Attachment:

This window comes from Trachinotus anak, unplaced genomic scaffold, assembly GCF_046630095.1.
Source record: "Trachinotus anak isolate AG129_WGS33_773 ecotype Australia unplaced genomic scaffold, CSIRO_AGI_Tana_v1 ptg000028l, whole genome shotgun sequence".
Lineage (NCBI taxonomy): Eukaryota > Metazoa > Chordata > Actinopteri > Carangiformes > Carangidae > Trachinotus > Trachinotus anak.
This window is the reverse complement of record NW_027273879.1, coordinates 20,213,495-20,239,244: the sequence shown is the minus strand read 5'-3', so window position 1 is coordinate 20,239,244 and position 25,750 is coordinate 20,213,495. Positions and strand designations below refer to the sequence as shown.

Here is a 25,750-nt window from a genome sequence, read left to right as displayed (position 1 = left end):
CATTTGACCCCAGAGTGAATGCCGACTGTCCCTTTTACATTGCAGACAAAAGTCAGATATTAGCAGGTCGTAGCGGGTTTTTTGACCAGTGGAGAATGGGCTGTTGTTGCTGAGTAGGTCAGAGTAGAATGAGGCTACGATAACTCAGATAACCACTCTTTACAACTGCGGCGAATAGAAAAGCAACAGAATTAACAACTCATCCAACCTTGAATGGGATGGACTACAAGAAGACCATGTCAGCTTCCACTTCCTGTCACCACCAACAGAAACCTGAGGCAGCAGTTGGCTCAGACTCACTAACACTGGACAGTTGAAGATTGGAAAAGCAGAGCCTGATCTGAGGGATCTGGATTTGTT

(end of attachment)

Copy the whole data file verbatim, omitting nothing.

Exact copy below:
This window comes from Trachinotus anak, unplaced genomic scaffold, assembly GCF_046630095.1.
Source record: "Trachinotus anak isolate AG129_WGS33_773 ecotype Australia unplaced genomic scaffold, CSIRO_AGI_Tana_v1 ptg000028l, whole genome shotgun sequence".
Lineage (NCBI taxonomy): Eukaryota > Metazoa > Chordata > Actinopteri > Carangiformes > Carangidae > Trachinotus > Trachinotus anak.
This window is the reverse complement of record NW_027273879.1, coordinates 20,213,495-20,239,244: the sequence shown is the minus strand read 5'-3', so window position 1 is coordinate 20,239,244 and position 25,750 is coordinate 20,213,495. Positions and strand designations below refer to the sequence as shown.

Here is a 25,750-nt window from a genome sequence, read left to right as displayed (position 1 = left end):
CATTTGACCCCAGAGTGAATGCCGACTGTCCCTTTTACATTGCAGACAAAAGTCAGATATTAGCAGGTCGTAGCGGGTTTTTTGACCAGTGGAGAATGGGCTGTTGTTGCTGAGTAGGTCAGAGTAGAATGAGGCTACGATAACTCAGATAACCACTCTTTACAACTGCGGCGAATAGAAAAGCAACAGAATTAACAACTCATCCAACCTTGAATGGGATGGACTACAAGAAGACCATGTCAGCTTCCACTTCCTGTCACCACCAACAGAAACCTGAGGCAGCAGTTGGCTCAGACTCACTAACACTGGACAGTTGAAGATTGGAAAAGCAGAGCCTGATCTGAGGGATCTGGATTTGTT